Here’s What the First Week of Online Learning Looked Like
After wrapping up his first online class on pediatric nursing last week, Assistant Professor John Hurley invited his students to stick around and talk about what is helping them get through these days of isolation and disruption.
“Many said their pets,” said Hurley. “So next week after class we will stay in our Zoom classroom and the students are going to have a pet show.”
Learning in the time of coronavirus has changed how the classroom looks — but maybe not how it creates a community. For some at USF, the experience has been rewarding at a time when they are not physically together.
For others, though, online learning has been a challenge.
“I see and appreciate everyone doing their best at USF, but it makes me really sad for our school to be so dispersed at this moment, although it’s necessary,” said student Mira Nair ’22, a design major.
“There’s been so many uncertain feelings surrounding this pandemic and currently for me, it’s my classes,” she said. “As many art students feel, our classes are not very conducive for online learning. We are lacking equipment, software, and materials that are core to our learning. I know USF is trying to handle everything all at once, and our professors will be understanding, but it feels like art students will miss (learning some skills).”
“There were definitely growing pains as we all started working with the technology. That said, the first didactic class went well, but the lab time — clinical and simulation — will be interesting starting next week.”
Building a Classroom Community
For Hurley and his pet-loving class, it has helped to try to develop an online community, where once it might have happened naturally in a classroom. They’re planning to use Zoom to share artwork that they've created while social distancing.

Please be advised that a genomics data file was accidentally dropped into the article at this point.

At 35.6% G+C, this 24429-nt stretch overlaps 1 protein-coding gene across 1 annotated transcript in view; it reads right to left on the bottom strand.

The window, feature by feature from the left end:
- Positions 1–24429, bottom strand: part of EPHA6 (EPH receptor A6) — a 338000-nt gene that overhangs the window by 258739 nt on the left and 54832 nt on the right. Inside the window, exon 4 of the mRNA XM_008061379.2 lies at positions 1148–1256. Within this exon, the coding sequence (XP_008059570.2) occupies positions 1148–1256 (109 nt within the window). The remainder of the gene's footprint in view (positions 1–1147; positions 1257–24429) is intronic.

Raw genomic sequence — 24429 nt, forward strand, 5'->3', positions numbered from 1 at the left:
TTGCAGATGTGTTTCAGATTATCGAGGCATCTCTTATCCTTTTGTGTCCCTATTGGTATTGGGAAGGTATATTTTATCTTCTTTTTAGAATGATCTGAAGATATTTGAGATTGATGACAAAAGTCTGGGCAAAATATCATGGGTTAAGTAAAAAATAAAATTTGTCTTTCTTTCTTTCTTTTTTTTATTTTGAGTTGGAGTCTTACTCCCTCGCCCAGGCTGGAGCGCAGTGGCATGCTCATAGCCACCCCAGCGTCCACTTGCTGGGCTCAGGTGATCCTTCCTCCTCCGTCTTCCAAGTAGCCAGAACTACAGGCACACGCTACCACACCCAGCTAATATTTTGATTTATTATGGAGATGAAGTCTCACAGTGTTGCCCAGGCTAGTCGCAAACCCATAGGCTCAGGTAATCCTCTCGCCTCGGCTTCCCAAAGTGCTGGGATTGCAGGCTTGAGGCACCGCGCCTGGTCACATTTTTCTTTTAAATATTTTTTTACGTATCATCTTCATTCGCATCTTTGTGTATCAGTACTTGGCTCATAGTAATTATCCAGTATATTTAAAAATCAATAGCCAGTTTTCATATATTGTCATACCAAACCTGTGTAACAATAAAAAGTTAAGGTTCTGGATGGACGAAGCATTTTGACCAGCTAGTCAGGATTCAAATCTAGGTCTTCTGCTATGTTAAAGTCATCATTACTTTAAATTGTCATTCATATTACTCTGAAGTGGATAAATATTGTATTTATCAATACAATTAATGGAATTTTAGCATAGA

“And we plan on keeping the community alive in new ways," said Hurley. "Some students are picking up old musical instruments that haven't been touched since starting nursing school. Perhaps another week we'll have online performances after class.”
But "classes have gone surprisingly well online,” he said. “Zoom offers so many features I did not know existed, and each of my classes are able to still do nearly everything we did while in face-to-face instruction. The creativity of the faculty and staff has really surprised me and I am impressed by the amount of work everyone is putting in. Keeping the same schedule with my classes online is helping to add normalcy to this situation.”
Engaging Students Online
Before online classes officially began, Kimberly Ding, clinical professor for sophomores at the School of Nursing and Health Professions, arranged an informal Zoom meeting with her students.
“I just wanted to check in with them and see how they were doing,” Ding said. “As nurses, we keep our chin up and are leaders during a time of crisis. My students and I are proud we went into this profession.”
At the School of Law, Professor Monalisa Vu, who teaches legal writing to LLM students, had never hosted an online class. Many of the students were spread out around the world, including one who joined the class from Brazil.
“It went really well,” Vu said. “The thing about this first online class, it was an oral argument class. We were supposed to show up in person and they were going to give oral arguments. It wasn’t me just talking at them; it was them presenting the materials. And we did it. We were sharing screens and looking at each other on screen.”
“Zoom video conferencing itself is a school,” said Rodrigue Ntungu LLM ’20. “The COVID-19 outbreak certainly helps envision the learning system of the future, dematerialized and personalized. But it most importantly offers professors and students the momentum to upgrade their class technology skills.”
Handling the Unexpected
For Fernanda Lopez Ornelas, geospatial analysis lab manager, her first online class went well — and she now knows she can handle just about any situation online.
“My students were very engaged and it was great that they all were comfortable using Zoom,” she said. “But about an hour after the lecture started, the fire alarm in my building went off, resulting in a very loud beep sound that made it unbearable to hear. This also woke up my 1-year-old daughter and upset my dog, so in one second I had an alarm, a kid crying, and a dog barking during my presentation.”
Ornelas told her class that they would take a five-minute break, and then she muted her microphone. Her husband called security, and there was no fire, just an alarm malfunctioning.
“After five minutes, I took my computer to the patio, where the alarm wasn't that intense and continued with my lecture until the alarm went off,” Ornelas said. “My class responded amazingly to the situation. I was able to go back inside and continue with the class and everything ended up perfectly fine.”